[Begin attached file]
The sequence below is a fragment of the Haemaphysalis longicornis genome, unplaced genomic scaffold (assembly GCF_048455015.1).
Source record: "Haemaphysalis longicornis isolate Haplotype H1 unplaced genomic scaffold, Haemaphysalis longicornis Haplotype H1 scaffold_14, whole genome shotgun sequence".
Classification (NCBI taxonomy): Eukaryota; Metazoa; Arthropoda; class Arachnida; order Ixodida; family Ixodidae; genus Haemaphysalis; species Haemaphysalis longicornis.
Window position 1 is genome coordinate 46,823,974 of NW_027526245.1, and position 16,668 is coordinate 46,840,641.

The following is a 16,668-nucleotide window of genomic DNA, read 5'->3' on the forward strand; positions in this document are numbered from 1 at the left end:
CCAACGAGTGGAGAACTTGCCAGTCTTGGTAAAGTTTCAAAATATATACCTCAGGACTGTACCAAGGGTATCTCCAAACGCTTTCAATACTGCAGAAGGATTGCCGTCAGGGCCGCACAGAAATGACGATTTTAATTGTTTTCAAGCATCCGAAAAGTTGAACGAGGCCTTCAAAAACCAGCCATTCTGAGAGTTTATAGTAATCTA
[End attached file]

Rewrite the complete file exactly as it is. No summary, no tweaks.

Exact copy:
The sequence below is a fragment of the Haemaphysalis longicornis genome, unplaced genomic scaffold (assembly GCF_048455015.1).
Source record: "Haemaphysalis longicornis isolate Haplotype H1 unplaced genomic scaffold, Haemaphysalis longicornis Haplotype H1 scaffold_14, whole genome shotgun sequence".
Classification (NCBI taxonomy): Eukaryota; Metazoa; Arthropoda; class Arachnida; order Ixodida; family Ixodidae; genus Haemaphysalis; species Haemaphysalis longicornis.
Window position 1 is genome coordinate 46,823,974 of NW_027526245.1, and position 16,668 is coordinate 46,840,641.

The following is a 16,668-nucleotide window of genomic DNA, read 5'->3' on the forward strand; positions in this document are numbered from 1 at the left end:
CCAACGAGTGGAGAACTTGCCAGTCTTGGTAAAGTTTCAAAATATATACCTCAGGACTGTACCAAGGGTATCTCCAAACGCTTTCAATACTGCAGAAGGATTGCCGTCAGGGCCGCACAGAAATGACGATTTTAATTGTTTTCAAGCATCCGAAAAGTTGAACGAGGCCTTCAAAAACCAGCCATTCTGAGAGTTTATAGTAATCTA